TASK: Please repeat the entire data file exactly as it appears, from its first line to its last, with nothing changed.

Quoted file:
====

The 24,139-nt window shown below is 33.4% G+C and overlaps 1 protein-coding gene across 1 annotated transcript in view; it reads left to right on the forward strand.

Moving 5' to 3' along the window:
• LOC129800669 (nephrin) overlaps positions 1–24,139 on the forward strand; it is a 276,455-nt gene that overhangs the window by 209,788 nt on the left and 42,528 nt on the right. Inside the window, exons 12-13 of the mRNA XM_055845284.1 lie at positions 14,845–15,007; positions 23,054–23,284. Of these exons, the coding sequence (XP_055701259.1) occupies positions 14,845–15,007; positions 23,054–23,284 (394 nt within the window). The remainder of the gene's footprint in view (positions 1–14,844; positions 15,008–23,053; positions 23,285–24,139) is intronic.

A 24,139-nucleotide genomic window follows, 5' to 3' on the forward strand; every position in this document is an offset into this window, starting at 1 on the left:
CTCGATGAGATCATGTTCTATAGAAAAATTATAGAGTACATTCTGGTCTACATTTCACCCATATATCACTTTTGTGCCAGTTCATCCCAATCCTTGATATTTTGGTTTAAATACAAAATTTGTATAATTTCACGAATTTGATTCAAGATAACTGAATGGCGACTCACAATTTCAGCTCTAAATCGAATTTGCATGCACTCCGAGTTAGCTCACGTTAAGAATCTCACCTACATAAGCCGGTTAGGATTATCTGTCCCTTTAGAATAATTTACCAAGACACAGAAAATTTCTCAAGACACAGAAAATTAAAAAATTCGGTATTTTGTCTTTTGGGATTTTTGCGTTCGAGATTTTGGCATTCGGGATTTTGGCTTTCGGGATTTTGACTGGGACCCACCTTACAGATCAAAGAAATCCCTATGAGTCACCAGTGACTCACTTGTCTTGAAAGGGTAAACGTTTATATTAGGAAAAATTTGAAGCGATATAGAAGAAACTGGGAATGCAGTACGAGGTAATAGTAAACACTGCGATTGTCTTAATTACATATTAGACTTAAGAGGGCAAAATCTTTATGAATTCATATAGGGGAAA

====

The 24,139-nt window shown below is 33.4% G+C and overlaps 1 protein-coding gene across 1 annotated transcript in view; it reads left to right on the forward strand.

Moving 5' to 3' along the window:
• LOC129800669 (nephrin) overlaps positions 1–24,139 on the forward strand; it is a 276,455-nt gene that overhangs the window by 209,788 nt on the left and 42,528 nt on the right. Inside the window, exons 12-13 of the mRNA XM_055845284.1 lie at positions 14,845–15,007; positions 23,054–23,284. Of these exons, the coding sequence (XP_055701259.1) occupies positions 14,845–15,007; positions 23,054–23,284 (394 nt within the window). The remainder of the gene's footprint in view (positions 1–14,844; positions 15,008–23,053; positions 23,285–24,139) is intronic.

A 24,139-nucleotide genomic window follows, 5' to 3' on the forward strand; every position in this document is an offset into this window, starting at 1 on the left:
CTCGATGAGATCATGTTCTATAGAAAAATTATAGAGTACATTCTGGTCTACATTTCACCCATATATCACTTTTGTGCCAGTTCATCCCAATCCTTGATATTTTGGTTTAAATACAAAATTTGTATAATTTCACGAATTTGATTCAAGATAACTGAATGGCGACTCACAATTTCAGCTCTAAATCGAATTTGCATGCACTCCGAGTTAGCTCACGTTAAGAATCTCACCTACATAAGCCGGTTAGGATTATCTGTCCCTTTAGAATAATTTACCAAGACACAGAAAATTTCTCAAGACACAGAAAATTAAAAAATTCGGTATTTTGTCTTTTGGGATTTTTGCGTTCGAGATTTTGGCATTCGGGATTTTGGCTTTCGGGATTTTGACTGGGACCCACCTTACAGATCAAAGAAATCCCTATGAGTCACCAGTGACTCACTTGTCTTGAAAGGGTAAACGTTTATATTAGGAAAAATTTGAAGCGATATAGAAGAAACTGGGAATGCAGTACGAGGTAATAGTAAACACTGCGATTGTCTTAATTACATATTAGACTTAAGAGGGCAAAATCTTTATGAATTCATATAGGGGAAA